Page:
By the spring of 1795 a treaty between the tribes of the Ohio valley and the United States was nearing completion. Wayne had received special instructions from the new secretary of war, Timothy Pickering who, like Washington and Knox, realized that the advance of American settlement and not war was the easiest and most economical method of removing the Indians from the lands of the Ohio valley. A suitable boundary, according to Pickering, would be a line drawn from the mouth of the Cuyahoga to the forks of the Muskingum, at the crossing place above Fort Laurens (Lawrence) and thence west to the portage between the Miami and the Saint Marys and from the portage to the Ohio River.65 All lands north and west of this general boundary line would be reserved for Indian use except the lands occupied by the western posts and certain areas in possession of the French and other white settlers, "who hold their lands by the consent of the United States."66
These provisions advocated by Pickering were followed by Wayne and incorporated into the final draft of the upcoming Indian treaty. The tribes began to assemble at Greenville in the summer and, according to Brant, "All appears by the movements of the Indians, that Wayne will have everything done in his own way. . . the poor Indians must lose their Country."67 Indeed, by the terms of the Treaty of Greenville signed by all the principal tribes of the Northwest on 3 August 1795, the Indians lost the greater portion of the Ohio valley.68 In addition to giving up strategic land around the forts of Niagara, Detroit and Michilimackinac, the tribes agreed to sell all lands not covered by the 1795 treaty south of the 1783 line to the United States only. The native claim for the Ohio River, the Indian barrier state, and the struggle for the Ohio valley was ended forever.
After the Treaty of Greenville, British officials and officers of the Indian Department endeavoured to maintain Anglo-Indian amicability. At Fort Erie, Simcoe told a group of Iroquois that the British had not deserted the tribes. The posts, explained the lieutenant governor, had been given to the United States only after all the treaty stipulations of 1783 had been complied with, and the trade with the Indians would now be easy because the British were free to enter or leave the Ohio country at any time. Therefore, pleaded Simcoe, unite and trust the king.69 However, tribal loyalty to the British had died at Fallen Timbers, and all efforts at reconciliation were disdained by the Indian leaders.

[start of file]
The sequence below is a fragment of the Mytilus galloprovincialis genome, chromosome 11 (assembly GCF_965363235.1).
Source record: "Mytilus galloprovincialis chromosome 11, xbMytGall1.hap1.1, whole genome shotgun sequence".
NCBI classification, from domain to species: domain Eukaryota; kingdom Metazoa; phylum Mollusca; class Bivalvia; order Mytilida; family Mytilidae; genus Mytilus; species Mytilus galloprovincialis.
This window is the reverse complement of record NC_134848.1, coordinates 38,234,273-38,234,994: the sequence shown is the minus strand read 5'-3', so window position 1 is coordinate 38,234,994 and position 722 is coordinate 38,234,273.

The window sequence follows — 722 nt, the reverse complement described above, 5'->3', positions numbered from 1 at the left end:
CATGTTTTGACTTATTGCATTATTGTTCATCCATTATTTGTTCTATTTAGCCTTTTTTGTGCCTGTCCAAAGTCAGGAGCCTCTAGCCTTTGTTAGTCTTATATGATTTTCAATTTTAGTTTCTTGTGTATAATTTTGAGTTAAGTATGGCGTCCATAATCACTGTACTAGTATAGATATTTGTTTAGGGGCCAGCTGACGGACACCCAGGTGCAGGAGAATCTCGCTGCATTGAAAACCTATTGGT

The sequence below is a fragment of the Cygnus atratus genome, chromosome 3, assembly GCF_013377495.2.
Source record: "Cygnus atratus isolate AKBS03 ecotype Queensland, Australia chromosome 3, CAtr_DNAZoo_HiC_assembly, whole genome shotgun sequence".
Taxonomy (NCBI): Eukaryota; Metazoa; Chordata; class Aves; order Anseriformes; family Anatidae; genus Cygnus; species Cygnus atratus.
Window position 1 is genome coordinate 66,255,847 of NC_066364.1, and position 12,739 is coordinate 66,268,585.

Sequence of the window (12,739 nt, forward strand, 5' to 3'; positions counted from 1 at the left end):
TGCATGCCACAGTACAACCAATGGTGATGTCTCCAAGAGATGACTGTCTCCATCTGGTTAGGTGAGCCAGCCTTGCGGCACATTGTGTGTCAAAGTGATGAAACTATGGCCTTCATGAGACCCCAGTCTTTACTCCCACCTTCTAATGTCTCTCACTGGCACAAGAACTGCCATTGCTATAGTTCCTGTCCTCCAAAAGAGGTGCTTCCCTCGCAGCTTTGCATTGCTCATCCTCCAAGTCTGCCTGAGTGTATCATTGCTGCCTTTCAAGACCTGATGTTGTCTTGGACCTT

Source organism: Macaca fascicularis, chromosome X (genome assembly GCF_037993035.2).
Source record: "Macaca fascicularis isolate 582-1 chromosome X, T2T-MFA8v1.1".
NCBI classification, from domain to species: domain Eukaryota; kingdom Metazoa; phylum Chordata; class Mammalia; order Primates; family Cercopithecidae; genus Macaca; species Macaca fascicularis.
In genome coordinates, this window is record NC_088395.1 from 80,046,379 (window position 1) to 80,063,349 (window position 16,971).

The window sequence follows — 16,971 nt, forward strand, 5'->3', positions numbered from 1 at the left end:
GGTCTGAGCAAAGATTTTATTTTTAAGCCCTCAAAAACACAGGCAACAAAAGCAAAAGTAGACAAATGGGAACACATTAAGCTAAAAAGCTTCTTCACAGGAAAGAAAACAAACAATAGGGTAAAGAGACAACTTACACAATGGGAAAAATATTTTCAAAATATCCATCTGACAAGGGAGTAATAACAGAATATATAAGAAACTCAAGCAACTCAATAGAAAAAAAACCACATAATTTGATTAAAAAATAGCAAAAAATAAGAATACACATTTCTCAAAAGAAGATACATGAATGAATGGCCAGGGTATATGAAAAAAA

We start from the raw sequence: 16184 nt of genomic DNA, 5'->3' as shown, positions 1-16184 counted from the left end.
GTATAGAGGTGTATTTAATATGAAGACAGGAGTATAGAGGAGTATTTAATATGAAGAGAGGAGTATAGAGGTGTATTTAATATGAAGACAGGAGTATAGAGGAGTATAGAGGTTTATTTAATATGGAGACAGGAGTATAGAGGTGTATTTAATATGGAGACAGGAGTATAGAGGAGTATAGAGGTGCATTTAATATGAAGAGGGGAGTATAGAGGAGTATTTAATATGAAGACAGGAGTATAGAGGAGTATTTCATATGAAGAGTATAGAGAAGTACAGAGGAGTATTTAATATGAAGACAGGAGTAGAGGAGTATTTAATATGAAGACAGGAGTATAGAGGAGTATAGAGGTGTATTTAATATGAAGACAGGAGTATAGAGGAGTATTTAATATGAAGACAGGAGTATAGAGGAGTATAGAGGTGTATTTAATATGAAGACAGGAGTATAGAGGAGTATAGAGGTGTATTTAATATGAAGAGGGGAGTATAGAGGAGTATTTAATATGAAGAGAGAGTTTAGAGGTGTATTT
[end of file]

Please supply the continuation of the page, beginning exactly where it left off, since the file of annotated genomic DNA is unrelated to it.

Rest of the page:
In January, 1796, Dorchester instructed Simcoe to perform a survey of the king's stores and posts, to destroy everything that could not be removed, and to be prepared to evacuate at short notice.70 On 1 June 1796 George Beckwith, adjutant general of Upper and Lower Canada, issued a general order to the commanders at Forts Ontario, Niagara, Miami, Detroit and Michilimackinac to evacuate the posts "with all convenient speed," taking care to prevent any disorders.71 By ll August 1796, the last fort was presented to American forces. The transfer was conducted efficiently and without incident. Timothy Pickering commented that "the deliveries, as far as we have received intelligence, have been made in the most handsome manner, on the part of the British."72
To the tribes of the Ohio valley, the treaty of Greenville provided a permanent boundary line; but, like the lines established in 1758, 1763, 1768, 1774 and 1775, the 1795 boundary was regarded as temporary by a Congress which had never lost sight of the dream of acquiring all the land between the Ohio and Mississippi and beyond. Although the Indians in 1795 had only relinquished territory in southern and eastern Ohio and southeast Indiana the United States ensured itself of the final acquisition by asserting the right of pre-emption to the remaining lands of the Northwest. In addition, the Americans were granted 16 reserves in the Indian country for the use of the western posts and free communication between them. As Washington, Knox, Pickering and others had predicted, the large influx of settlers followed by rapid settlement destroyed the last vestige of the traditional and nomadic way of life for the tribes of the Ohio valley. The wilderness was hacked away, the game fled, and the beginnings of an industrial society appeared in the region.
The Ohio valley might have been preserved as an Indian state if the tribal confederacy had managed to remain united. But the Algonkian and Iroquoian tribes had a long history of mutual acrimony, and the common threat to their traditional existence was not sufficient to maintain an alliance and prevent the advance of the American frontier. Thus the disintegration at Sandusky in 1793 made the pretence of the existence of such an Indian state the merest of fictions.
A further deterrent was the refusal of Britain to join in a military alliance with the tribes of the Ohio valley. Overburdened with the costs of colonial responsibilities and engaged in a war with France, Britain was not interested in provoking a war with America by actively supporting native territorial claims. With the signing of Jay's Treaty, Britain's imperial involvement in the Ohio valley was ended.
The tribes were caught in the grip of two forces, an empire and a frontier, neither of which was particularly distinguished for mercy, and both of which were destined to resolve their differences by other methods than costly native wars. Both the British and the Americans regarded the Indians as expendable. Thus betrayed by their own political primitiveness and abandoned by the British at Fort Miami, the tribes lost the Ohio valley to the Americans.